On a related point, the control of data itself or rather personal data to be specific, could well turn out to be a key use case for Blockchain for some of these businesses that currently hold our data. If data is indeed the new oil then it’s pretty likely that people will want to control their own oil well and perhaps Blockchain will allow them to do that, releasing certain portions of their data as needed.

If Blockchain is the decentralised database then Smart Contracts are code that can run on the database. It’s been said before that it is ironic as they are not really Smart or even Contracts, but it does sort of describe what they do in my mind. For anyone that understands programming language and the fact that a lot of it is based on “If statements” i.e. “if A is true then do B action”, then that basically describes how these work. The reason this is relevant is that this is pretty much how legal contracts also work. What this allows therefore is for people to build self-executing contracts that sit on the Blockchain. Some of the early examples include those from Clyde & Co who have just released a parametric insurance product through partnering with Clause.io. As Lee Bacon said to me, “This is a first proof of concept, but not the last, aligning a legal product with services in a digital environment.”

Just to go a little deeper on the use-case here, it was apparently for parametric insurance for a solar plant.  The plant was under contractual obligation to supply a certain amount of energy per quarter – failure to do so would invite financial penalty.  Thus, this solar plant purchased (parametric) insurance cover to insure against adverse weather. The claims trigger was more than 10 days of “adverse” weather conditions (per quarter) to generate electricity i.e. more than 10 such days per quarter would trigger a payment. To read more about this click here.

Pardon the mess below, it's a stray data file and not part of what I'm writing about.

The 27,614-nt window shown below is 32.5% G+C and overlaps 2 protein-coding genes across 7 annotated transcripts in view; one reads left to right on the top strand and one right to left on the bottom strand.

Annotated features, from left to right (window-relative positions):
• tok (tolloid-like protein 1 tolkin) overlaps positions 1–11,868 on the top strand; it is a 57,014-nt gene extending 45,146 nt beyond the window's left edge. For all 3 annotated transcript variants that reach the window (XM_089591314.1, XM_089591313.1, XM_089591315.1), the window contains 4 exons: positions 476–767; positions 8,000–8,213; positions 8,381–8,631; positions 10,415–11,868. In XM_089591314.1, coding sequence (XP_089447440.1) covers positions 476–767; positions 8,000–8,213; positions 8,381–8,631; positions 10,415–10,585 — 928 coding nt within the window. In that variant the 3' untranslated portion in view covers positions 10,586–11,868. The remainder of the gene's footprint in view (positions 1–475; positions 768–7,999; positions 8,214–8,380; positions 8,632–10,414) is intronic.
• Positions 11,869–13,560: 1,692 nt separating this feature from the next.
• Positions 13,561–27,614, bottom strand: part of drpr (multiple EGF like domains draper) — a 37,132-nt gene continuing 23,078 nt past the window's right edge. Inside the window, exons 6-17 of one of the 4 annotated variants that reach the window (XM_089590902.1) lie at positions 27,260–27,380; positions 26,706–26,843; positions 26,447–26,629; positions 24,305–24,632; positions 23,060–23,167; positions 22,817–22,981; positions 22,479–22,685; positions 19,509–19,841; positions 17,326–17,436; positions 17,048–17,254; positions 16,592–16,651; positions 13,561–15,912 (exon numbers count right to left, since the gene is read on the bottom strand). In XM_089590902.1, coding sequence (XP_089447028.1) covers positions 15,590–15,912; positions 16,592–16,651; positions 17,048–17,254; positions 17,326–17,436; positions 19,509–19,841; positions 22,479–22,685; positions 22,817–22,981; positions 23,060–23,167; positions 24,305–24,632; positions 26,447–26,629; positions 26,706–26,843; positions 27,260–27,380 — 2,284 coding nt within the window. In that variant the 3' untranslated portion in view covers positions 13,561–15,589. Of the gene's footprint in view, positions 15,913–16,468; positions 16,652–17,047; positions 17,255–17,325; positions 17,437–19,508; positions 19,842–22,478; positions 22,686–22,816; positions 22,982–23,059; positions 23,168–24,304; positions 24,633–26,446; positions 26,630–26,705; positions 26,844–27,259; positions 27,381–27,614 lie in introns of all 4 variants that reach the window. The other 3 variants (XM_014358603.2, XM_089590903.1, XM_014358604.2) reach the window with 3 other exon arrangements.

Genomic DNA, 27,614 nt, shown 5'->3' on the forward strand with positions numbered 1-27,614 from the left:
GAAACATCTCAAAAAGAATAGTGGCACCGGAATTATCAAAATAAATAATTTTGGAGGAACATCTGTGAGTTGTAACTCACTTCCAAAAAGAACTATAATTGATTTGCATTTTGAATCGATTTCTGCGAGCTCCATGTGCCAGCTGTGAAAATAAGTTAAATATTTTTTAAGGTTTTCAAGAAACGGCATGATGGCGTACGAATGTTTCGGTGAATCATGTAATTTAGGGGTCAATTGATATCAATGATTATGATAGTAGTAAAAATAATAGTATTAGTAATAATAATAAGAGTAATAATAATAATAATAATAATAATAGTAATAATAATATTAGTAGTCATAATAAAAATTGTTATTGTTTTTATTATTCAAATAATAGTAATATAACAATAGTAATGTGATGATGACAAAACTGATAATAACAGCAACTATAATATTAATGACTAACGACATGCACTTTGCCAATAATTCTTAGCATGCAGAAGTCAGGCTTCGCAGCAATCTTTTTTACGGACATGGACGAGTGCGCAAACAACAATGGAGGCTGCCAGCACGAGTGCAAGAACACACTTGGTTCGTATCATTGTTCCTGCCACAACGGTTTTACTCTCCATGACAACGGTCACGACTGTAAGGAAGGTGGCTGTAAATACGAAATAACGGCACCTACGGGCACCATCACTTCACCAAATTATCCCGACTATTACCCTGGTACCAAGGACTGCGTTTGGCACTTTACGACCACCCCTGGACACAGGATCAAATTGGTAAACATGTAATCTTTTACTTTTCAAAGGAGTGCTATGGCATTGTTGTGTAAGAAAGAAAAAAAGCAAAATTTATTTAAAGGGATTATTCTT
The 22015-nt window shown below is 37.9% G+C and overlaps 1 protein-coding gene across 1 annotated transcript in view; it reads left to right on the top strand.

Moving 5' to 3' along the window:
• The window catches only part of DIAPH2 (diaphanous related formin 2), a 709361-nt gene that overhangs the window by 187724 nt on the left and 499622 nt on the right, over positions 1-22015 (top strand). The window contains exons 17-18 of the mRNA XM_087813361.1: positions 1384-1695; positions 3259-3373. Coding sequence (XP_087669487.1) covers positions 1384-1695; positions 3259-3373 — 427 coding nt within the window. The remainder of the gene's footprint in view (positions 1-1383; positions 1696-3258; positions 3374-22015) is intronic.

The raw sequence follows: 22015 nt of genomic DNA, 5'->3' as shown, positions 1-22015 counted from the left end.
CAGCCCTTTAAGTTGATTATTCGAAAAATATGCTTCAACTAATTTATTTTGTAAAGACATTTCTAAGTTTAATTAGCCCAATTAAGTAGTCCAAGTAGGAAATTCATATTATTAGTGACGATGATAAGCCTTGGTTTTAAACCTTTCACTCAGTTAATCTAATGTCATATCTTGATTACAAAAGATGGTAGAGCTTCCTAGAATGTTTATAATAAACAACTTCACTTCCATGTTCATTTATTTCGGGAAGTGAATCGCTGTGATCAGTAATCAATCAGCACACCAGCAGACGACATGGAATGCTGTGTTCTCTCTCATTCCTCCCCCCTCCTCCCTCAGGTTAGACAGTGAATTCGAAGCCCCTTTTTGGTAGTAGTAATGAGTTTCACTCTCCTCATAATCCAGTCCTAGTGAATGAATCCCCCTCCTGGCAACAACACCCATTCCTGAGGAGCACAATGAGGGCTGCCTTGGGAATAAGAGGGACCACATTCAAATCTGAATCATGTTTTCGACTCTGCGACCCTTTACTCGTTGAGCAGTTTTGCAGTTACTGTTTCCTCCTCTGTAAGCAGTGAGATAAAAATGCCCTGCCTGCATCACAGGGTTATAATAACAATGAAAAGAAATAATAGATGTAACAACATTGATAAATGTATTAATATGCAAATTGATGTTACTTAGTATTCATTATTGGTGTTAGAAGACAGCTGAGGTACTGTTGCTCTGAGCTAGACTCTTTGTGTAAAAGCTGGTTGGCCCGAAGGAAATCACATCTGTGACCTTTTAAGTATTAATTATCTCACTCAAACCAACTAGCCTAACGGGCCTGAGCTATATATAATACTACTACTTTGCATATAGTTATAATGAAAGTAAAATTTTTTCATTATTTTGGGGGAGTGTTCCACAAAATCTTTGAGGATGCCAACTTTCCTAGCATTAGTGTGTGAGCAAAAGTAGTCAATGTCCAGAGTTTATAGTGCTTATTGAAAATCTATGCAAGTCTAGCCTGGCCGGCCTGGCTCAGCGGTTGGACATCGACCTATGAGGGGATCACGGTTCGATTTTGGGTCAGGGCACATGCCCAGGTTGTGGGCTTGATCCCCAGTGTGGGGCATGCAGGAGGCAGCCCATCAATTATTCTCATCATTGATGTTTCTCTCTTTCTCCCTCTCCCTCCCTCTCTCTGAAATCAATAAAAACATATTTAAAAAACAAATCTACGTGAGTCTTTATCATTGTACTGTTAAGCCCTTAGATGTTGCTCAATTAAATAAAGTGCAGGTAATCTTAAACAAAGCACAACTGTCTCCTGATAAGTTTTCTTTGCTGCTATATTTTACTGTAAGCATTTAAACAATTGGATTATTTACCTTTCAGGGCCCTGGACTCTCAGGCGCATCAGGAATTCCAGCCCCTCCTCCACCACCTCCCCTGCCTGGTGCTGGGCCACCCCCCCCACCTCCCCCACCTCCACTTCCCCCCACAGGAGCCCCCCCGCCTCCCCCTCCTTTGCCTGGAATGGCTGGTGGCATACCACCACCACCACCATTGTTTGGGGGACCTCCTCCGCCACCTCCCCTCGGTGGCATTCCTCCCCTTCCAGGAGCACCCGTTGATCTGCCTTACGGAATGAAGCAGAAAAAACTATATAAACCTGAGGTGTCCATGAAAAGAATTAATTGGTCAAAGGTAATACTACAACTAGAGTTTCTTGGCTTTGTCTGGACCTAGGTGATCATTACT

What is interesting around this concept of Smart Contracts is that currently so much of the process around contracting happens in a semi-digitised manner. I say semi-digital as although contacts are written in things such as Microsoft Word, or perhaps outputted to this from Document Automation for those more advanced, there is no “digital flow”. By this I mean that the terms of contracts are not sitting in a structured digital format. The fact that a “word processor” (a digital typwritter!) is used for creation is significantly different from them existing in digital form. If you ask many in-house lawyers what concerns them most they will say it is the fact that they have no accurate way of seeing what contractual obligations they have on their books, or indeed what contractual revenue opportunities they have. For more insight on this see an earlier article I wrote connected to the in-house area and how consumption is changing here. Could Smart Contracts be a tangible area that could help GC’s to establish their relevance in driving the sorts of efficiencies that other departments have already delivered? Or to start with could law firms or consultants offer a service helping corporations better understand what liabilities could be triggered automatically if they were today existing in a Smart Contract-enabled world?